Edmund Dana Barbour (Source: Harvard University Archives, HUGFP 125.32, Box 1, Folder Barbour)
Edmund Dana Barbour
Edmund Dana Barbour, the youngest of six children of Oliver Barbour and Mary Hutchinson, was born on 11 August 1841, at Henchman Lane, in the North End of Boston.
Edmund’s father, Oliver H. Barbour (12 August 1796–4 December 1866), a tailor by occupation, was a heir (7th generation) of the glorious family of Capt. George Barbour (1615-1685), the Puritan leader of Dedham and Medfield, who came to America in 1630s, was a selectman and town clerk, Deputy to the General Court, and chief military officer of his district.
On 25 December 1821, Oliver Barbour married in Boston to Mary Hutchinson (25 December 1800 – 1 September 1857), daughter of Henry Hutchinson (1763-1833), sail maker in Boston, and Susannah (Leach) Hutchinson (1765-1807). The family had 6 children – Mary Elisabeth, Susannah Leach, Henry, Mary, Mary Angeline and Edmund.
Edmund Barbour was educated in the public schools of Boston, and while a youth came under notice and entered the employ of the distinguished Boston railroad magnate and merchant, John Murray Forbes (1813-1898), see the nearby image. In 1862, during the Civil War, Forbes, who was a very active and influential abolitionist, recommended young Barbour to be used as a wartime messenger as "a young man who got things done". Through the influence of Forbes Barbour secured in 1863 a position in the firm of Russel & Co.
Russel & Co was an eminent and prosperous Asiatic commercial house, established in China. Just as his patron John Forbes, who began his career spending 7 years in China, Edmund Barbour at once went to China, spending most of the next 8 years there, and his energy and abilities resulted in his admission as a partner in the firm in 1869. During his years in Asia, he travelled to India, and had numerous exciting and dangerous experiences, among them attacks by pirates and religious fanatics, escapes from the plague, and perils from rebellions and local uprisings (the lower photo pictures the office building of Russel & Co in Shanghai, where Barbour served).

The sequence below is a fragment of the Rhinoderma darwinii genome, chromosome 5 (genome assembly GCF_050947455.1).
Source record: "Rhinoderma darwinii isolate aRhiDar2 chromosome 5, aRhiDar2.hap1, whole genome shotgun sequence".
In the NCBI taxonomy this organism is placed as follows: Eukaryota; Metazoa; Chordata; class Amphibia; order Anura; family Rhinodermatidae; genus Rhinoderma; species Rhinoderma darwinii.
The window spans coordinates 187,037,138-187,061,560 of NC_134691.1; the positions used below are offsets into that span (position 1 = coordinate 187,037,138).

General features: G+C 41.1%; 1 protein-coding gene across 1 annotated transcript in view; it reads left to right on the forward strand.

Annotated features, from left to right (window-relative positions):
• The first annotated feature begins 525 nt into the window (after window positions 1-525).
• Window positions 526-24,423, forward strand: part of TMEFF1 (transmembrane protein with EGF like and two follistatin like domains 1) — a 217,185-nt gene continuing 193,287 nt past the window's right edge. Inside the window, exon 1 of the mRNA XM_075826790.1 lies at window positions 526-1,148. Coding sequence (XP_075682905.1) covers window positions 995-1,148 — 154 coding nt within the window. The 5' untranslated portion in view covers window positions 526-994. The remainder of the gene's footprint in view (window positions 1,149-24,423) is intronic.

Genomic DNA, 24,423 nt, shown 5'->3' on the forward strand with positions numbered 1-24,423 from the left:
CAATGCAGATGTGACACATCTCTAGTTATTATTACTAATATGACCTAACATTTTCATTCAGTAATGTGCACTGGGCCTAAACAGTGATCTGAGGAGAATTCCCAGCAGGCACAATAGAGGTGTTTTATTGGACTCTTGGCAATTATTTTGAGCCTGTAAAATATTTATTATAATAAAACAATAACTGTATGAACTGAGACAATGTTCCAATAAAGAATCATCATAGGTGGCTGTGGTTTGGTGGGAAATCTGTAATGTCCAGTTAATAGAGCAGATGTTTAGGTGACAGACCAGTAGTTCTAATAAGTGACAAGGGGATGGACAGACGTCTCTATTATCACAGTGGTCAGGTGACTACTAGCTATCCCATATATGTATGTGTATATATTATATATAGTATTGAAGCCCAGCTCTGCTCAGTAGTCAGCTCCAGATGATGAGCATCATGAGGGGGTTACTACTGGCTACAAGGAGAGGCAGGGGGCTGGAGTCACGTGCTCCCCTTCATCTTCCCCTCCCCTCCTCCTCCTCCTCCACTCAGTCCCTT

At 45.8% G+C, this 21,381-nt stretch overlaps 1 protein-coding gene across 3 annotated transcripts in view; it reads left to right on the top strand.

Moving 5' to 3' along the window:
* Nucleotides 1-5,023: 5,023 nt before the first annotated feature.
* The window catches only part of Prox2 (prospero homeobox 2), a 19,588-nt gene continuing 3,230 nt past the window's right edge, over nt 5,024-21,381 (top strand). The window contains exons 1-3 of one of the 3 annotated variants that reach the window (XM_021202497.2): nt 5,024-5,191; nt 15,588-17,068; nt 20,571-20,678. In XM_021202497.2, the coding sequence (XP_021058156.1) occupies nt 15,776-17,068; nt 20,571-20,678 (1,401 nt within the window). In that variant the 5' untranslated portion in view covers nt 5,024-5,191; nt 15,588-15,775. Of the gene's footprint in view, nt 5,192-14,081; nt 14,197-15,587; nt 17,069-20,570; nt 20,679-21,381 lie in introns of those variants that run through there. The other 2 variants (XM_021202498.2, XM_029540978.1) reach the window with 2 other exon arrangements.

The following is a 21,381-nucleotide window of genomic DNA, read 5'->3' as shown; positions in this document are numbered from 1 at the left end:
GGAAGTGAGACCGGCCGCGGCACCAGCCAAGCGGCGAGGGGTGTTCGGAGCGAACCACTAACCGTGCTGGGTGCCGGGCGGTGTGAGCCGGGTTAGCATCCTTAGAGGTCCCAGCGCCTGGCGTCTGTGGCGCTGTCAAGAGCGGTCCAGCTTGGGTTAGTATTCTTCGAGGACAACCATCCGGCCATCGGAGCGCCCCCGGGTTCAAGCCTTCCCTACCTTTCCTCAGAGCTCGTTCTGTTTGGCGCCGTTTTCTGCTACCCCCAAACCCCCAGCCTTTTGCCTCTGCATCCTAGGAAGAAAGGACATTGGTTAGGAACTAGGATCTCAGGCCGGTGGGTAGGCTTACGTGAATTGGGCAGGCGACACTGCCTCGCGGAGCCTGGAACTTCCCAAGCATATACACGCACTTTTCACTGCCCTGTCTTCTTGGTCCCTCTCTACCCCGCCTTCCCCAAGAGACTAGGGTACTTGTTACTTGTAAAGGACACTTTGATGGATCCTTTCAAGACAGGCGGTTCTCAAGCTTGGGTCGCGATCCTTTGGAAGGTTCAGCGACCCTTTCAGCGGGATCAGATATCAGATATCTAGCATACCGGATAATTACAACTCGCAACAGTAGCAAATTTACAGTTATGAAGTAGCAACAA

Barbour returned to Boston in 1871 and soon became connected with the large financial operations and railroad business of Forbes. In the early 1870s Barbour devised and patented his remarkable calculating machines (see the calculating machines of Edmund Dana Barbour). Barbour continued with his successful acquisition of money until about 1895, having accumulated a fortune of over a million dollars. During the remaining 30 years of his life he continued with shrewd investing and his estate was nearly trebled before his death.
Barbour had a large estate in Sharon, Mass., with a dwelling house of Chinese design and large and valuable collection of Chinese works of art, which unfortunately were burned in 1882. Barbour loved to travel and he made 3 trips around the world and a score of visits to Europe.
On retiring from active business in 1895 Barbour made an extensive research on the genealogy of Barbour and Hutchinson families and wrote a huge manuscript and many genealogical charts. He entered also the New England Historic Genealogical Society.
Barbour’s greatest pleasure in later years came in helping those in need. Many young men and women are indebted to him for financial help in securing their education. He financed also a great number of charitable philanthropies, promoted temperance legislation, helped discharged prisoners. He devised almost whole of his huge property (on a rough estimate of three million dollars, a huge sum for the time) to several Boston Universities like Harvard College, MIT and Radcliffe (Barbour’s daughter Mary Ella studied in Radcliffe 1894-1897).
Edmund Barbour married in Boston, 23 August 1867, to Mary Therese Ross (born in Lyme, N. H., 11 January 1841, died in Boston 11 December 1897), daughter of Samuel Elkins and Ruth (Hews) Ross. The family had 4 children, but unfortunately only one of them survived childhood—Mary Ella (1870-1954). The only son, Edmund Forbes (1868-1869), and 2 other daughters Ethel (1881-1884) and Edith (1872-1874) died young.
Edmund Dana Barbour was an extremely positive, kind-hearted and magnetic man with a handsome, vigorous physique and remarkable strong mental powers. In 1920 serious heart weakness rapidly developed, resulting in his death at his home in Boston, 344 Beacon Street (see the house of Barbour in the lower images), on 5 March 1925.
The house of Edmund Barbour in Boston, 344 Beacon Street. The house was acquired by Barbour in 1894, and he continued to live there until his death in 1925. The left photo is the house in early 1880s, shortly after its opening, the right photo is the house (still preserved) in 2014.